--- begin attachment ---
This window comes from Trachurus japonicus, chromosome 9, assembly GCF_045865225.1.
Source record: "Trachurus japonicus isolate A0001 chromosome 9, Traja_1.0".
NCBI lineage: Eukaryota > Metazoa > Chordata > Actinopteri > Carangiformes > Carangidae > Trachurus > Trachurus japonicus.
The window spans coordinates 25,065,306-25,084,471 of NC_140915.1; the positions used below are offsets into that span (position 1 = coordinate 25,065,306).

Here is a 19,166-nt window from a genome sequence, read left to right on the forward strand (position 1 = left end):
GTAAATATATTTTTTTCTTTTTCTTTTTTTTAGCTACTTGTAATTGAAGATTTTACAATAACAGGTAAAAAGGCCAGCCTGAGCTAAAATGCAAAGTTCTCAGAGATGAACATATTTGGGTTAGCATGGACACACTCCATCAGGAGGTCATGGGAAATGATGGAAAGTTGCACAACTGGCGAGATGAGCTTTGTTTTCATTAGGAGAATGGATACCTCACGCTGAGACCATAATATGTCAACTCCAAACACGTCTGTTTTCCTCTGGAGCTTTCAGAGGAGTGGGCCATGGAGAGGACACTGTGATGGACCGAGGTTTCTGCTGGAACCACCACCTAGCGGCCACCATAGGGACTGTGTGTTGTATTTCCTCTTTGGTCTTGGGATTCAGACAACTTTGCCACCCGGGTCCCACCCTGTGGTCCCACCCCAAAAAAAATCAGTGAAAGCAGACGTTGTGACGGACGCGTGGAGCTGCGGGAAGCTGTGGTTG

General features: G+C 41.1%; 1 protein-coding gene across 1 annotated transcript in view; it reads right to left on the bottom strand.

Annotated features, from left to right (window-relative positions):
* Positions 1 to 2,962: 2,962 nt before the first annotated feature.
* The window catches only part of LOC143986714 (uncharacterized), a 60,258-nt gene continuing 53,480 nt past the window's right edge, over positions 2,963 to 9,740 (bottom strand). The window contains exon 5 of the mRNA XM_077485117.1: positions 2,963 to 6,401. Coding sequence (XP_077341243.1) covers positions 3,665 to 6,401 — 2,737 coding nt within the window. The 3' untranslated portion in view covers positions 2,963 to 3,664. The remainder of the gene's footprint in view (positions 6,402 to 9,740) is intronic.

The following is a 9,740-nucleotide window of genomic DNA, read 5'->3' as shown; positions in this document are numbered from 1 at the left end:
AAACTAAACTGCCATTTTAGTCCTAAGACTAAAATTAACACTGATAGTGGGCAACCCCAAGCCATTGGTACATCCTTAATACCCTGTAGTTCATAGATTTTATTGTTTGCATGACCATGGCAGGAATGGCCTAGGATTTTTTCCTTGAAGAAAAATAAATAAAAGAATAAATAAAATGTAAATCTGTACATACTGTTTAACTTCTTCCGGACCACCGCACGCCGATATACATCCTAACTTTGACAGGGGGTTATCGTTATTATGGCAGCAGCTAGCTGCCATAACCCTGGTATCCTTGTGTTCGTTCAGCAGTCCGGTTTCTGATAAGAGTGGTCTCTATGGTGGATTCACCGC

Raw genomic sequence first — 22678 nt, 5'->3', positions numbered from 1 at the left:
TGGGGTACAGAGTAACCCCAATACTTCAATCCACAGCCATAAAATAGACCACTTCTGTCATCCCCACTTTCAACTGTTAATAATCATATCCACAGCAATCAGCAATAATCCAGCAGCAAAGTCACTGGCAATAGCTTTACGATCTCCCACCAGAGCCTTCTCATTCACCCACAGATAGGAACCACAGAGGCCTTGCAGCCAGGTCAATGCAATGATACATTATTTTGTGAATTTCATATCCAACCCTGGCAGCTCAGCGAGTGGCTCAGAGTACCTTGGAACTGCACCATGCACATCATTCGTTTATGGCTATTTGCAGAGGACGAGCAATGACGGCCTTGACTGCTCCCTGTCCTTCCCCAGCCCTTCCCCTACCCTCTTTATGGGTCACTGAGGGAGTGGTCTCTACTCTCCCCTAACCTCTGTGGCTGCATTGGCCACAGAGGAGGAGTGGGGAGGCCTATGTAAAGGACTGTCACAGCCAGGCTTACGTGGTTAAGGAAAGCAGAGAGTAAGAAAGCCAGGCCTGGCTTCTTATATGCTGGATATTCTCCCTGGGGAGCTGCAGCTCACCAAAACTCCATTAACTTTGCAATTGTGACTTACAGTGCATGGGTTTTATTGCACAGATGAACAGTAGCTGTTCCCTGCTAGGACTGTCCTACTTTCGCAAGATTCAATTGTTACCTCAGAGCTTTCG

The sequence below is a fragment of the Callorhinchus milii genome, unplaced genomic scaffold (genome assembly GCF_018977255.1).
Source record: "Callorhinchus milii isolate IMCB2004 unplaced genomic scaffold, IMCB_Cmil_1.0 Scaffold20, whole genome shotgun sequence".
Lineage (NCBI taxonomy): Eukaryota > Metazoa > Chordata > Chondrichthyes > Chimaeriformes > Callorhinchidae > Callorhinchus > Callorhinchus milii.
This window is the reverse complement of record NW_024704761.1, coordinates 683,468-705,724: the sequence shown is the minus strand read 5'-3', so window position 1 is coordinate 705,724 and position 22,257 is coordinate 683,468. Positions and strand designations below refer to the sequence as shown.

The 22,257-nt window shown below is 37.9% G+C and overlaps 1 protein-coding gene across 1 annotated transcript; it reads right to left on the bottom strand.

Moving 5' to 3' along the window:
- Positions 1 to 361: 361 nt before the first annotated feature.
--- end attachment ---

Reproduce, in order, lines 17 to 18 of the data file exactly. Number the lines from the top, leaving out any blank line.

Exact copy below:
Lineage (NCBI taxonomy): Eukaryota > Metazoa > Chordata > Chondrichthyes > Chimaeriformes > Callorhinchidae > Callorhinchus > Callorhinchus milii.
This window is the reverse complement of record NW_024704761.1, coordinates 683,468-705,724: the sequence shown is the minus strand read 5'-3', so window position 1 is coordinate 705,724 and position 22,257 is coordinate 683,468. Positions and strand designations below refer to the sequence as shown.